should say yesterday initially there was a sell off because even though they put up 50 billion dollars worth of revenue for the first time the cloud growth was slow but forecasting big big growth for the cloud helping the stock go higher. Tesla reports today after the bell off to put up a blowout quarter some analysts are saying to support the valuation and then perhaps the biggest of them. Apple reporting tomorrow today really helping those markets up one point one percent. Let's see how that quarter comes in. And this company also getting a nice little piece of news from China around the iPhone being the top smartphone in the fourth quarter. As for Microsoft last week we were talking about sell the dips. This chart makes a very strong case for sell the rips excuse me and not by the depth by the dips and sell the reps. You could probably do both here. But what we're looking at is a one year chart in blue. We're looking

at the 50 day moving average. Technicians love looking at the slope of the moving average. As you can see that 50 day moving average. The near-term buyers the strength of the dip buyers it is starting to dip down. You can also see that Microsoft has been trading in a trend of lower highs. That is makes a very strong case for sell the rips. There is a reason to think there will be a rip to sell because you can see the RSI climbing back up. So we could very likely see Microsoft climb back toward the top of that range. But unless it makes an all time high a new high guy. This chart suggests that there's a near-term rally

ahead for Microsoft but there could be a pretty bearish fall at some point later this year. It's all about timing. Tough to do. Abigail thank you very much. Abigail Doolittle on what is happening with the tech sector. Let's continue the discussion and talk more about the earnings that were getting. Mark Lehman GMP Securities CEO joining us now. GMP specializes investing in technology. He is the perfect person to talk to me. Let's talk a little bit about the big picture story first of all. Then we'll dig into the earnings. It's been a really tough start to the year for big tech. Is this

an opportunity for investors. Do you want to put money to work in this sector right now. What do you make of the price action. Well it has been and the end of the year was exactly like the beginning of the year which was difficult especially for the high growth high multiple stocks. And that's not been tempered by some of the action in the first few weeks of the year. I think we saw some stocks really get much lower than I think even some of the most bearish people expected. The stocks to go and that's what happens in these kind of violent rallies and violent contractions in stocks. I think the VIX is telling you that we're gonna have more days like this. And I think you're also going to get an opportunities. I mean Microsoft frankly is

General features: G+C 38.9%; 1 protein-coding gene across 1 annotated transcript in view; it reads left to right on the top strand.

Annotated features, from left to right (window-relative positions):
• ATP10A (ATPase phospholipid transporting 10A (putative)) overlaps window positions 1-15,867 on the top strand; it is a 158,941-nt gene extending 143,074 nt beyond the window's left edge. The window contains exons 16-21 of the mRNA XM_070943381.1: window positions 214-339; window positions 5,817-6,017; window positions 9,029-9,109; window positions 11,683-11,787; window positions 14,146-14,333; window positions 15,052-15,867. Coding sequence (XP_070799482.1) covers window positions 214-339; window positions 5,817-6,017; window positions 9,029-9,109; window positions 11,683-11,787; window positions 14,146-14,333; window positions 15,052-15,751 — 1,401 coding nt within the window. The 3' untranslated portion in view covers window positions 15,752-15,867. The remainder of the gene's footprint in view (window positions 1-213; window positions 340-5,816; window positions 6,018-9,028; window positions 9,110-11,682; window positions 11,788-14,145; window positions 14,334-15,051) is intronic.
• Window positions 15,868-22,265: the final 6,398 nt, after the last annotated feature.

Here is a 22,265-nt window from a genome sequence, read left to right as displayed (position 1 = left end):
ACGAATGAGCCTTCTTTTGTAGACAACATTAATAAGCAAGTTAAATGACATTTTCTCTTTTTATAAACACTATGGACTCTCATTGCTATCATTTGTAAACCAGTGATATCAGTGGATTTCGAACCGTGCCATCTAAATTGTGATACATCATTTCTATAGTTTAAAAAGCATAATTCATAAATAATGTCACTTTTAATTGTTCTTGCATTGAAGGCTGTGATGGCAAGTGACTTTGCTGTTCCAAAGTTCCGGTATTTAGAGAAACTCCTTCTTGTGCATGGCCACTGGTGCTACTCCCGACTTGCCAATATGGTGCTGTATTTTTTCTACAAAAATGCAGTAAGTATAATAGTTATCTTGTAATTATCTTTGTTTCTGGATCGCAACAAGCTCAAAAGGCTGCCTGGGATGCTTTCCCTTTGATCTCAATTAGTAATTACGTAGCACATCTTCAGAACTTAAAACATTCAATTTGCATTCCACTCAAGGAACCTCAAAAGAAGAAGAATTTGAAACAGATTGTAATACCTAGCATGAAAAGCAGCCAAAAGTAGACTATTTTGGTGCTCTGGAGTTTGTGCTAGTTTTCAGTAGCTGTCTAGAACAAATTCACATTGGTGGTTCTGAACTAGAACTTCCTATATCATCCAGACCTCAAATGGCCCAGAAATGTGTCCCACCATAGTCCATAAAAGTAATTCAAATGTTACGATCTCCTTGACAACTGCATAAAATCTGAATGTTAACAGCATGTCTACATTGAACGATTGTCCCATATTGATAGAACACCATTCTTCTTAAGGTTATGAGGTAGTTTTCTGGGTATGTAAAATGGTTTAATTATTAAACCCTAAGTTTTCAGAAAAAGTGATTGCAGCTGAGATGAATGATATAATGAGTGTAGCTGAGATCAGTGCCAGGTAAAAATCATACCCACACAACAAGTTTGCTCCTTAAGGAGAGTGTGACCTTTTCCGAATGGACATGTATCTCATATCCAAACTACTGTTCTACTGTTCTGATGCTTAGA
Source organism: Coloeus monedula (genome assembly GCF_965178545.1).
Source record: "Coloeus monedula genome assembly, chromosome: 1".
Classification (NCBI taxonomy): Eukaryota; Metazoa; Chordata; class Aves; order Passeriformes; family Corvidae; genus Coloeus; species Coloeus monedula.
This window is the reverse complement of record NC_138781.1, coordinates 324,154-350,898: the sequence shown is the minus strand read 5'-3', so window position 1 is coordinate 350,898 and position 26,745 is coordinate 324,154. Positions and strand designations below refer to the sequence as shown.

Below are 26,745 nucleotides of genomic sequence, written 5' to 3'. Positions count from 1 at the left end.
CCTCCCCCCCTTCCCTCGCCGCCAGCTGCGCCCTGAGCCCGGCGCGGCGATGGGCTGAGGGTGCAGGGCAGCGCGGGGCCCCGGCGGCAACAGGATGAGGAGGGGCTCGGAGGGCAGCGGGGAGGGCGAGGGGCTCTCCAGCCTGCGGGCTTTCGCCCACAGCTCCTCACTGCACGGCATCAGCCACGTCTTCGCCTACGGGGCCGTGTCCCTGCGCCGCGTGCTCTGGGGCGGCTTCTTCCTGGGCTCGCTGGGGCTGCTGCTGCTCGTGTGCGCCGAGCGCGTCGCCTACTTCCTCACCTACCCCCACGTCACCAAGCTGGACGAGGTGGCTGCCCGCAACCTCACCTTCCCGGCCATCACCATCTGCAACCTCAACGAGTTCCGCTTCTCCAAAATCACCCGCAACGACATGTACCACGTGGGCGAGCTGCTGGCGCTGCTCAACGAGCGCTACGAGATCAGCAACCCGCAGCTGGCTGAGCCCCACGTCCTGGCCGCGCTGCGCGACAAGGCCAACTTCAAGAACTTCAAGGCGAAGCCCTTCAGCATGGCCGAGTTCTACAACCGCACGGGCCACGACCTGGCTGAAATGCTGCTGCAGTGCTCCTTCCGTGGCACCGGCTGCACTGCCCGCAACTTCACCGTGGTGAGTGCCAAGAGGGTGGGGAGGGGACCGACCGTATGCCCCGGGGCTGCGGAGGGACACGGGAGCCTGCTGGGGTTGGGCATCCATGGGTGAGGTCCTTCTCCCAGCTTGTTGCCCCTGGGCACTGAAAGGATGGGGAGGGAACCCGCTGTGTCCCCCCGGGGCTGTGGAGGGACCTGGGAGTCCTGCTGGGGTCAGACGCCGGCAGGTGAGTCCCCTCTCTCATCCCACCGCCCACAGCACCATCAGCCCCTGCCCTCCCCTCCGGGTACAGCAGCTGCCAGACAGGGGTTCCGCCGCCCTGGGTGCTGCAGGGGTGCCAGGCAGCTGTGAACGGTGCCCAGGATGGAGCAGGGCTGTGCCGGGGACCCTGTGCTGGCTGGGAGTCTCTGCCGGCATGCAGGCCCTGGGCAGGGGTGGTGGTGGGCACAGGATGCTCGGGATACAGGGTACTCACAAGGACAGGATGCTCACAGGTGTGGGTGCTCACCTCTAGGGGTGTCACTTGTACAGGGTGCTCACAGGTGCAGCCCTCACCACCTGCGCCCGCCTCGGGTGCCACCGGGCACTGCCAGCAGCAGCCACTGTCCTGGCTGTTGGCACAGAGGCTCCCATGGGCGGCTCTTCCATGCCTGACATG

a perfect example. That. Right. It's the most understood stock. Let's call it that as one of the highest if not the highest market cap company in the world. And that stocks traded at a 10 percent range from the lows of after market trading last night to right now. Think about that 10 percent range for the most well understood stock. That's problematic I think for the market

in general which is we want these to be a little more tempered. And days like yesterday and there last week are showing that we're buying more days ahead. But I think again the valuation umbrella for some of these stocks is intact. I think there's lots of capital on the sidelines. And I'm not talking about you know people's investment and they're going to put a few bucks to work. We even talked about private equity. We haven't talked about some of the people who swoop in here when the valuations contract. And I think there's lots of that potentially on the sidelines. We just haven't seen that yet which gives me

confidence that the year is going to be just fine. Well we're talking about kind of a valuation contraction Mark. Already the NASDAQ 100 is trading at a multiple of about 25 times the lowest since May of 20 20. That's still 30 percent above the 10 year average. How much further do you think we could see that multiple contraction. I think the opportunity for the overall market to contract is high. What I also think is some of the less value company the lower valuation companies probably get a second look. And the companies that are in trading frankly at market caps the revenue that are infinite because again profits are farther down the road those will contract. We're going to see kind of the lower